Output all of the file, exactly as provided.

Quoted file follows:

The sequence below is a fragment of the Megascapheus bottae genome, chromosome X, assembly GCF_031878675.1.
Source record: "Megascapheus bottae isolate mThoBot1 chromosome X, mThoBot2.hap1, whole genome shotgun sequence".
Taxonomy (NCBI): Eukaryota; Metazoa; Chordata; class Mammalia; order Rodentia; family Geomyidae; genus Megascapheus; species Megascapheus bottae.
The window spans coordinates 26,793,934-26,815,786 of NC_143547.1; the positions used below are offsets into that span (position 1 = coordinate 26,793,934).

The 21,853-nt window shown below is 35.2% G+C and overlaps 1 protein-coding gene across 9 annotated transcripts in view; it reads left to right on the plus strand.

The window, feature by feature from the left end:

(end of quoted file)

The sequence below is a fragment of the Megascapheus bottae genome, chromosome X, assembly GCF_031878675.1.
Source record: "Megascapheus bottae isolate mThoBot1 chromosome X, mThoBot2.hap1, whole genome shotgun sequence".
Taxonomy (NCBI): Eukaryota; Metazoa; Chordata; class Mammalia; order Rodentia; family Geomyidae; genus Megascapheus; species Megascapheus bottae.
The window spans coordinates 26,793,934-26,815,786 of NC_143547.1; the positions used below are offsets into that span (position 1 = coordinate 26,793,934).

The 21,853-nt window shown below is 35.2% G+C and overlaps 1 protein-coding gene across 9 annotated transcripts in view; it reads left to right on the plus strand.

The window, feature by feature from the left end: